Judge Neil Gorsuch of the 10th U.S. Circuit Court of Appeals makes a point while delivering prepared remarks before a group of attorneys last Friday at a luncheon in a legal firm in lower downtown Denver. David Zalubowski/AP
By Carrie Johnson
President Trump has selected federal appeals court Judge Neil Gorsuch to fill a Supreme Court seat that has sat vacant for nearly a year, setting up a blockbuster confirmation hearing that could put the new White House's domestic political agenda on trial in the U.S. Senate.
The selection fulfills an early campaign promise by Trump to nominate a solidly conservative judge with a record of strictly interpreting the U.S. Constitution. Gorsuch, 49, sailed through an earlier confirmation process for a spot on the federal appeals court in Denver.
Only weeks after his nomination in 2006, the Senate confirmed him by voice vote. The American Bar Association rated him as "unanimously well qualified" at the time.
Gorsuch has a sterling legal pedigree. He clerked for two Supreme Court justices, Byron White and Anthony Kennedy. He also served as a clerk on the second most important appeals court in the country, in Washington D.C., for conservative Judge David Sentelle.
Like Justice Antonin Scalia, whom he is in line to replace, Gorsuch has cultivated a reputation as a memorable and clear author of legal opinions. He also considers himself to be an originalist. Lawyers who practice before the U.S. Court of Appeals for the 10th Circuit, where Gorsuch currently works, said he is a popular and approachable judge.
SCOTUSblog, the leading Supreme Court blog, described some of Gorsuch's parallels to Scalia as "eerie."
"He is an ardent textualist (like Scalia); he believes criminal laws should be clear and interpreted in favor of defendants even if that hurts government prosecutions (like Scalia); he is skeptical of efforts to purge religious expression from public spaces (like Scalia); he is highly dubious of legislative history (like Scalia); and he is less than enamored of the dormant commerce clause (like Scalia)," the blog wrote.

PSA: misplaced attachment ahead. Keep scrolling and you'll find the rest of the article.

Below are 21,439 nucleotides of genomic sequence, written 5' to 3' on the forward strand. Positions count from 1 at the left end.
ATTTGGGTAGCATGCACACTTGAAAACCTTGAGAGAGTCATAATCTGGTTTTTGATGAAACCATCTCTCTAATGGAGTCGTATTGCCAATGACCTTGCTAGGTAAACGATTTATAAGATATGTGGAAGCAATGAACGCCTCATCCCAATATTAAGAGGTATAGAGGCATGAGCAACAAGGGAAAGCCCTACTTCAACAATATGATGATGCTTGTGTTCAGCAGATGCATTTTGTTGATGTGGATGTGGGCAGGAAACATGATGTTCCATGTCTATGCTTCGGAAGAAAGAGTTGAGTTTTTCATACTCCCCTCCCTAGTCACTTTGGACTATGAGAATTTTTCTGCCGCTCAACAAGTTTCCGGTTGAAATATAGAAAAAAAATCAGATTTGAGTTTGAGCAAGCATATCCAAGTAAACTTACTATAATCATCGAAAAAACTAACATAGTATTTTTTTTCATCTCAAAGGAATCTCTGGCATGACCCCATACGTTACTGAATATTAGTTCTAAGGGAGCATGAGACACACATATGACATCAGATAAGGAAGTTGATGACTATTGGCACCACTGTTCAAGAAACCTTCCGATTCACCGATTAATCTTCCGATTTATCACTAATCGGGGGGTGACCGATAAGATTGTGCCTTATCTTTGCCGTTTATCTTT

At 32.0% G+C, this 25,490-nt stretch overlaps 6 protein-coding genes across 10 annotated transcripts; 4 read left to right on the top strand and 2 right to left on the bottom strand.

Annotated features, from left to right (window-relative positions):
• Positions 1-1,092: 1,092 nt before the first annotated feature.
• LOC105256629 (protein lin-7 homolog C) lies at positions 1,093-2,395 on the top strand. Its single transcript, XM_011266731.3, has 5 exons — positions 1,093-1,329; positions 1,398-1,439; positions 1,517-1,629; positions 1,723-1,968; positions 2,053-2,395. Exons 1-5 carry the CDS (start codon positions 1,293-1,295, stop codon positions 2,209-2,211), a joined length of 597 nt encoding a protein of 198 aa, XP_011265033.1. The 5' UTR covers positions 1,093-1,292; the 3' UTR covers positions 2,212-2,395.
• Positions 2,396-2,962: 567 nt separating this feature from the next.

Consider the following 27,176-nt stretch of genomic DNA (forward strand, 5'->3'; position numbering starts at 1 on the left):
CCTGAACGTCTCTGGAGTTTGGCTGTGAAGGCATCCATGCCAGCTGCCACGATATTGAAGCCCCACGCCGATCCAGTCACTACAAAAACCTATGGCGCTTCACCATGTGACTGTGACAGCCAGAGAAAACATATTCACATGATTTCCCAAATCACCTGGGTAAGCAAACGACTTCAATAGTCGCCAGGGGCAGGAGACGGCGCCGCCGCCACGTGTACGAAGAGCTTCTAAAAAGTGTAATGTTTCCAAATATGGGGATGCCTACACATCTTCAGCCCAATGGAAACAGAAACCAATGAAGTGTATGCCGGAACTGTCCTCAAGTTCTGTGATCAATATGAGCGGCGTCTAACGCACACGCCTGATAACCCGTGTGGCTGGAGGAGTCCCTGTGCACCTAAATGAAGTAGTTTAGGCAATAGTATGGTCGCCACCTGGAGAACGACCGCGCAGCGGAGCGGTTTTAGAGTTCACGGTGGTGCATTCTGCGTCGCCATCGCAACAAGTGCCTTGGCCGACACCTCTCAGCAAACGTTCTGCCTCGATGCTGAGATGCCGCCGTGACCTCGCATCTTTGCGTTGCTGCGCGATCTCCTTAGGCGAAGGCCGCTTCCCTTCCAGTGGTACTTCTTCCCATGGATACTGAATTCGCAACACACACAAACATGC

Among other rulings that came to national attention, Gorsuch sided in favor of "religious freedom" claims made by the Little Sisters of the Poor and the owners of the craft company Hobby Lobby, who challenged language in the Affordable Care Act that required them to pay for contraceptive coverage for employees. The Supreme Court backed those Hobby Lobby challengers, in a divided vote, in 2014.
In a lecture to the conservative Federalist Society in Washington more than three years ago, Gorsuch elicited laughter from the audience as he quoted from the 1853 Charles Dickens novel Bleak House, referenced the work of the late novelist David Foster Wallace, and discussed irony and the law.
"Like any human enterprise, the law's crooked timber occasionally produces the opposite of the intended effect," he said. "We turn to the law earnestly to promote a worthy idea and wind up with a host of unwelcome side effects that do more harm than good. ... We depend upon the rule of law to guarantee freedom, but we have to give up freedom to live under the law's rules."
Off the bench, Gorsuch in 2006 published a book called The Future of Assisted Suicide and Euthanasia, criticizing the practice and defending the "intrinsic value" of human life. He also contributed to The Law of Judicial Precedent last year.